At 90, Richard Chamberlain FINALLY Admits What We All Suspected

I’d grown up in the 30s, 40s, and 50s when being gay was not an option. It simply was not an option. 60s heartthrob Richard Chamberlain spent the early part of his career being hailed as the king of the miniseries. With a career spanning decades and features in some of the most iconic productions, it’s no doubt that he is one of the most well-known and versatile actors in Hollywood.

As exciting as life in Hollywood sounds, icons like Richard have shown that being a star means all your laundry is usually spread out in the open. Richard was able to keep a personal secret for a very long time, but at 90, he’s finally ready to admit what we all suspected. So take a seat as we spill all the juicy secrets in the life of a certified legend.

Childhood and career: George Richard Chamberlain was born on March 31st, 1934, to Elsa W. and Chuck Chamberlain in Los Angeles. Unlike several celebs who had to climb their way to fame to live a comfortable and wealthy life, Richard was born into a rather comfortable family. By comfortable, we’re talking the Beverly Hills kind. The family resided in a single-story house in Beverly Hills, along with his older brother Bill, who was older than him by 7 years.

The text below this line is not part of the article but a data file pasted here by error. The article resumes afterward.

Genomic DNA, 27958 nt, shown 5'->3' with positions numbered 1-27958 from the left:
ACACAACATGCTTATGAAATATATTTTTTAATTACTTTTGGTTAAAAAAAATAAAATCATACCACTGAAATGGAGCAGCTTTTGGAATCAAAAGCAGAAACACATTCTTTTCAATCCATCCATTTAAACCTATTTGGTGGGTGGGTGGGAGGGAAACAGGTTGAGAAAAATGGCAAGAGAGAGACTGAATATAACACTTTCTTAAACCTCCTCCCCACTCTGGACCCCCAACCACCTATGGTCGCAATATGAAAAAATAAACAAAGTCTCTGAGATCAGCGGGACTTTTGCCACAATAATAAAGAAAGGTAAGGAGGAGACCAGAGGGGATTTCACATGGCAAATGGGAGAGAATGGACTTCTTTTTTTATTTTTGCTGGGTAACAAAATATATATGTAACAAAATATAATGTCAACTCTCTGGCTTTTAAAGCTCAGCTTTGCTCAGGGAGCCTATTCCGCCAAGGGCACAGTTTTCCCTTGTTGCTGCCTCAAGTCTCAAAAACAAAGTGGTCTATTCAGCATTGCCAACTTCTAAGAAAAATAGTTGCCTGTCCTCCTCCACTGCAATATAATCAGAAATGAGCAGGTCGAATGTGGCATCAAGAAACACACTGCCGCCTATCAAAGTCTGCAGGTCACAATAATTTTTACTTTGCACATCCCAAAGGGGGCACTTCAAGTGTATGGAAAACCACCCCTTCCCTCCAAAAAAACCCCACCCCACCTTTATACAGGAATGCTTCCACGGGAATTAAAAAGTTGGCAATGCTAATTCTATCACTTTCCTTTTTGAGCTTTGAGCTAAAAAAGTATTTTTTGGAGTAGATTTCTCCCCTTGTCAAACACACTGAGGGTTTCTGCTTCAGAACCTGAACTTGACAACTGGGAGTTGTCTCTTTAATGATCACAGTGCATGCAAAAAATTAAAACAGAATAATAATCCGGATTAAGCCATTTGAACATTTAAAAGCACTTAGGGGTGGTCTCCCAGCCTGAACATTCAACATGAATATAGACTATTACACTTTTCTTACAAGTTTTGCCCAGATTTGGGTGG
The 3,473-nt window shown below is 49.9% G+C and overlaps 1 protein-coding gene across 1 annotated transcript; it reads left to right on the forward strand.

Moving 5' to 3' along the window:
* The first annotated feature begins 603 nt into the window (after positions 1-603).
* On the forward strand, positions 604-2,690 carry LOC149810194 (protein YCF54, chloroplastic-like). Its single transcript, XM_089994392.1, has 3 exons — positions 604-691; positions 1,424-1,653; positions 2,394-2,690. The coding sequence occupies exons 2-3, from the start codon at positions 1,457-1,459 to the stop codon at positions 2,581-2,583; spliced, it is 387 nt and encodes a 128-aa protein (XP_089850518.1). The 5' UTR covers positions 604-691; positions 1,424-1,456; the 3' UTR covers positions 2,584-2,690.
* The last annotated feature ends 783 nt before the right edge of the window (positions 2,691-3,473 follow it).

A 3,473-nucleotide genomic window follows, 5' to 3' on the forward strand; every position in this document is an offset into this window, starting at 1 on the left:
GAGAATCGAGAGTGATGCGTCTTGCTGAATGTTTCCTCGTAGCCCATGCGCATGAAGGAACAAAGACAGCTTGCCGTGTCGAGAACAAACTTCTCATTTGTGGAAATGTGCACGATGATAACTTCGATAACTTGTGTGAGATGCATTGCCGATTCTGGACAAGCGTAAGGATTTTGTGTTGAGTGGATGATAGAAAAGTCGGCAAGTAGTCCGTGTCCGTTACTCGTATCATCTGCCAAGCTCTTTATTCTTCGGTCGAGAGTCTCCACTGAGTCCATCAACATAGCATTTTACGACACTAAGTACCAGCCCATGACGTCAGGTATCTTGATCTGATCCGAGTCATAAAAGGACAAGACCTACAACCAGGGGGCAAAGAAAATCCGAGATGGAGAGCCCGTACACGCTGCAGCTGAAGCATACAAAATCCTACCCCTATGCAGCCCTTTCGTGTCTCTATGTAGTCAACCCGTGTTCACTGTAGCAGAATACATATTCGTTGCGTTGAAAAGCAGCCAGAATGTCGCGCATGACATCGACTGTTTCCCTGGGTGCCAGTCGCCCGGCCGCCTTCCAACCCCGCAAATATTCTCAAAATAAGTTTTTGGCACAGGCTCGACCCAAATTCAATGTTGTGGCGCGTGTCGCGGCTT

As picture-perfect as their family seemed on the outside, Richard’s father was actually a well-known early Alcoholics Anonymous member who had spent years traveling to speak at the group’s conventions worldwide. For those who have no clue, Alcoholics Anonymous is a gathering of men and women who fellowship together to share their experiences and struggles with alcoholism, with the hope that they might find solutions to their problems and also help others along the way.

Back to Richard, possibly inspired by works of the likes of Picasso, his initial aspiration was to become an artist. But when he scored success in drama productions at Pomona College, he didn’t hesitate to make the move to acting. It’s safe to say Richard has spent a huge chunk of his life as an actor. When he was a senior at Pomona, he very luckily got the role of Captain Bluntschli in George Bernard Shaw’s Arms and the Man. Embodying the character, Richard left everyone enraptured and emotional with how well he was able to convey the story through his performance.

Following this, he once again became convinced that he had to change his career path for another. This time around, it was to join the military. Turned out, Richard had been so moved by his portrayal of the captain that he felt it was his actual calling in real life. So, following his college graduation with a bachelor’s in arts, Richard enlisted in the US Army, served for 16 months in Korea, and eventually rose to the rank of Sergeant.

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